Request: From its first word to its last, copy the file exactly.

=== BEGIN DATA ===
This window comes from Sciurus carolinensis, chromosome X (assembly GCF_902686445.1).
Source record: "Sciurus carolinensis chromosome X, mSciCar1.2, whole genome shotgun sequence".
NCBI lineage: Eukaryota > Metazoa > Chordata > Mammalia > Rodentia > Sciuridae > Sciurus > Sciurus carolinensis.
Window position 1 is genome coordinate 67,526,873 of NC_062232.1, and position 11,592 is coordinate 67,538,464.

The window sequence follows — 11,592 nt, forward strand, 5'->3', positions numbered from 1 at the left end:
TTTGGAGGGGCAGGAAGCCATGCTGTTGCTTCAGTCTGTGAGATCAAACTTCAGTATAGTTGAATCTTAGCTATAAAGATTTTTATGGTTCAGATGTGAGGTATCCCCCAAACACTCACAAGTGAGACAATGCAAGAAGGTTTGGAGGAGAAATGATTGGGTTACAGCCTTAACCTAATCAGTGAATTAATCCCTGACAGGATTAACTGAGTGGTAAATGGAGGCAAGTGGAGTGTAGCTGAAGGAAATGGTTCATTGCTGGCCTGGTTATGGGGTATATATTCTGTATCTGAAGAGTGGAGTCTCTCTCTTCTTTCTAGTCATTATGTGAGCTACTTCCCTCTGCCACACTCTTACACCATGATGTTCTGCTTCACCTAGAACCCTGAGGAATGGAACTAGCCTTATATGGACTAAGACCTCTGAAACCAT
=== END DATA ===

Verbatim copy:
This window comes from Sciurus carolinensis, chromosome X (assembly GCF_902686445.1).
Source record: "Sciurus carolinensis chromosome X, mSciCar1.2, whole genome shotgun sequence".
NCBI lineage: Eukaryota > Metazoa > Chordata > Mammalia > Rodentia > Sciuridae > Sciurus > Sciurus carolinensis.
Window position 1 is genome coordinate 67,526,873 of NC_062232.1, and position 11,592 is coordinate 67,538,464.

The window sequence follows — 11,592 nt, forward strand, 5'->3', positions numbered from 1 at the left end:
TTTGGAGGGGCAGGAAGCCATGCTGTTGCTTCAGTCTGTGAGATCAAACTTCAGTATAGTTGAATCTTAGCTATAAAGATTTTTATGGTTCAGATGTGAGGTATCCCCCAAACACTCACAAGTGAGACAATGCAAGAAGGTTTGGAGGAGAAATGATTGGGTTACAGCCTTAACCTAATCAGTGAATTAATCCCTGACAGGATTAACTGAGTGGTAAATGGAGGCAAGTGGAGTGTAGCTGAAGGAAATGGTTCATTGCTGGCCTGGTTATGGGGTATATATTCTGTATCTGAAGAGTGGAGTCTCTCTCTTCTTTCTAGTCATTATGTGAGCTACTTCCCTCTGCCACACTCTTACACCATGATGTTCTGCTTCACCTAGAACCCTGAGGAATGGAACTAGCCTTATATGGACTAAGACCTCTGAAACCAT